‘On Saturday Afternoon’ by Alan Sillitoe

sillitoe-alan-1959

On Saturday Afternoon by Alan Sillitoe, 1959

The magic trick:

Taking a story of suicide and setting everything askew in order to comment on society

Everything about this story is slightly askew. I mean, the entire premise is a 16-year-old boy telling us about the time a few years back he watched – and even assisted – a stranger trying to hang himself. But no, that’s not the odd part. The weirdness lies in the total lack of drama surrounding his retelling. He does not seem particularly surprised by the man’s decision. He is entertained – comparing it to the movies he missed that day.

No one in the story, in fact, shows much concern. The woman in town sees the man buy the rope but only laughs when he claims he’s going to hang himself. The police put the man in jail, citing suicide as illegal. The boy, telling the story six years later, demonstrates zero interest in the man’s plight. He only uses the experience as a means to reflect upon the depression among his own family.

The result is a very dark comedy. The story is so askew it’s almost funny. But it also paints a bleak picture of small-town England in the middle 20th century. The society of this story is selfish with a very limited worldview. And that’s quite a trick on Sillitoe’s part.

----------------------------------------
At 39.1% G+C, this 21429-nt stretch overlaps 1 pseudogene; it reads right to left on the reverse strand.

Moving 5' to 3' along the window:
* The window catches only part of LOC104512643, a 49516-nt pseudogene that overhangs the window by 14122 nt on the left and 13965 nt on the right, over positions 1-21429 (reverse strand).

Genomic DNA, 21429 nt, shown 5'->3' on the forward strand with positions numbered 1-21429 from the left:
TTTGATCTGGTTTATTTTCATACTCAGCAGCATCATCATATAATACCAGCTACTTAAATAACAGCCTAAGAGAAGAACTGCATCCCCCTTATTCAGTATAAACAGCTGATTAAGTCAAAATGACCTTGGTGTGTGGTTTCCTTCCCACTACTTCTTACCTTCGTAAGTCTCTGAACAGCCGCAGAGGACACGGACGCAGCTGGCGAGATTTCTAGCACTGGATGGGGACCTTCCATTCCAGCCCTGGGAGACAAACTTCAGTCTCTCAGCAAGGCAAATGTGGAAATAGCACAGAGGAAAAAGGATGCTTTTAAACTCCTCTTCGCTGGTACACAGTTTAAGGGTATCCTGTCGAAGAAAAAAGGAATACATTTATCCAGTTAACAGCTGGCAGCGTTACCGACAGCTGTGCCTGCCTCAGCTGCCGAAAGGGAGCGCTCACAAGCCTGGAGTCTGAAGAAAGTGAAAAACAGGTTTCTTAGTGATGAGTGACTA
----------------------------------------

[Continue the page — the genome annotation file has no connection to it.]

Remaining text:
The selection:

I’ve never known a family look as black as our family when they’re fed-up. I’ve seen the old man with his face so dark and full of murder because he ain’t got no fags or was having to use saccharine to sweeten his tea, or even for nothing at all, that I’ve backed out of the house in case he got up from his fireside chair and came for me. He just sits there, almost on top of the fire, his oil-stained Sunday-joint maulers opened out in front of him and facing inwards to each other, his thick shoulders scrunched forward, and his dark brown eyes staring into the fire. Now and again he’ll say a dirty word, for no reason at all, the worst you can think of, and when he starts saying this you know it’s time to clear out. If mam’s in it gets worse than ever, because she says sharp to him: “What are yo’ looking so bleddy black for?” as if it might be because of something she’s done, but before you know what’s happening he’s tipped up a tableful of pots and mam’s gone out of the house crying. Dad hunches over the fire and goes on swearing. All because of a packet of fags.

I once saw him broodier than I’d ever seen him, so that I thought he’d gone crackers in a quiet sort of way … until a fly flew to within a yard of him. Then his hand shot out, got it, and slung it crippled into the roaring fire. After that he cheered up a bit and mashed some tea.

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